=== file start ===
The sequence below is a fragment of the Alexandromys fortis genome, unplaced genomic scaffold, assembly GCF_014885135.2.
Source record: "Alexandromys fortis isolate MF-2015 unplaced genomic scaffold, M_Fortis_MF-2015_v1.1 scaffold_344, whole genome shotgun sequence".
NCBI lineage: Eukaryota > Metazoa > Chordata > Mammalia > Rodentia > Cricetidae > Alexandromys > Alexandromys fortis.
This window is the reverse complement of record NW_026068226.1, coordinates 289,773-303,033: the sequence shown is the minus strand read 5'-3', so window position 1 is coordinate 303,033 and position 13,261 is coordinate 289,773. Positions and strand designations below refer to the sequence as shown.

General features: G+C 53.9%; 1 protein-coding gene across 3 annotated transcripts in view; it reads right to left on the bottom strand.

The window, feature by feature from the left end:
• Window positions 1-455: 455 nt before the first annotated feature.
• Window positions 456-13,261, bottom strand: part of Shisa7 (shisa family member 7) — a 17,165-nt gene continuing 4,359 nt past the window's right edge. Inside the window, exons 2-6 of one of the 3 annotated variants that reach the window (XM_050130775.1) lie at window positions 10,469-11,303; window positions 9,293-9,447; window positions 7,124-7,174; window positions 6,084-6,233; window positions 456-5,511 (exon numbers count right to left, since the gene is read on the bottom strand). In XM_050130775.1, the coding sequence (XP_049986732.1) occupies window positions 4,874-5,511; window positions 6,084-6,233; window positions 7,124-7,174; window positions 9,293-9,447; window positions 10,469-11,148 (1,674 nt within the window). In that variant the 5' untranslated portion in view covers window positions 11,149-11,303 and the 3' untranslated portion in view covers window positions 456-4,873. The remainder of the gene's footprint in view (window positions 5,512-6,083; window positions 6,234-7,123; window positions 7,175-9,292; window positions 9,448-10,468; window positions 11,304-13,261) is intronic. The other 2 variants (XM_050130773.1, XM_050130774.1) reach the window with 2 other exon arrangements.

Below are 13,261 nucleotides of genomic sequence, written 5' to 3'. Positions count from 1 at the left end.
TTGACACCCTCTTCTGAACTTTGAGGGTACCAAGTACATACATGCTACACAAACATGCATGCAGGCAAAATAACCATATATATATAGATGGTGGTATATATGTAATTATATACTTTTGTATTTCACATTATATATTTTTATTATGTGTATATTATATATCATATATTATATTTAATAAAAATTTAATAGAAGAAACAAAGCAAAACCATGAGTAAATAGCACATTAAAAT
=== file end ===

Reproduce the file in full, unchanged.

The sequence below is a fragment of the Alexandromys fortis genome, unplaced genomic scaffold, assembly GCF_014885135.2.
Source record: "Alexandromys fortis isolate MF-2015 unplaced genomic scaffold, M_Fortis_MF-2015_v1.1 scaffold_344, whole genome shotgun sequence".
NCBI lineage: Eukaryota > Metazoa > Chordata > Mammalia > Rodentia > Cricetidae > Alexandromys > Alexandromys fortis.
This window is the reverse complement of record NW_026068226.1, coordinates 289,773-303,033: the sequence shown is the minus strand read 5'-3', so window position 1 is coordinate 303,033 and position 13,261 is coordinate 289,773. Positions and strand designations below refer to the sequence as shown.

General features: G+C 53.9%; 1 protein-coding gene across 3 annotated transcripts in view; it reads right to left on the bottom strand.

The window, feature by feature from the left end:
• Window positions 1-455: 455 nt before the first annotated feature.
• Window positions 456-13,261, bottom strand: part of Shisa7 (shisa family member 7) — a 17,165-nt gene continuing 4,359 nt past the window's right edge. Inside the window, exons 2-6 of one of the 3 annotated variants that reach the window (XM_050130775.1) lie at window positions 10,469-11,303; window positions 9,293-9,447; window positions 7,124-7,174; window positions 6,084-6,233; window positions 456-5,511 (exon numbers count right to left, since the gene is read on the bottom strand). In XM_050130775.1, the coding sequence (XP_049986732.1) occupies window positions 4,874-5,511; window positions 6,084-6,233; window positions 7,124-7,174; window positions 9,293-9,447; window positions 10,469-11,148 (1,674 nt within the window). In that variant the 5' untranslated portion in view covers window positions 11,149-11,303 and the 3' untranslated portion in view covers window positions 456-4,873. The remainder of the gene's footprint in view (window positions 5,512-6,083; window positions 6,234-7,123; window positions 7,175-9,292; window positions 9,448-10,468; window positions 11,304-13,261) is intronic. The other 2 variants (XM_050130773.1, XM_050130774.1) reach the window with 2 other exon arrangements.

Below are 13,261 nucleotides of genomic sequence, written 5' to 3'. Positions count from 1 at the left end.
TTGACACCCTCTTCTGAACTTTGAGGGTACCAAGTACATACATGCTACACAAACATGCATGCAGGCAAAATAACCATATATATATAGATGGTGGTATATATGTAATTATATACTTTTGTATTTCACATTATATATTTTTATTATGTGTATATTATATATCATATATTATATTTAATAAAAATTTAATAGAAGAAACAAAGCAAAACCATGAGTAAATAGCACATTAAAAT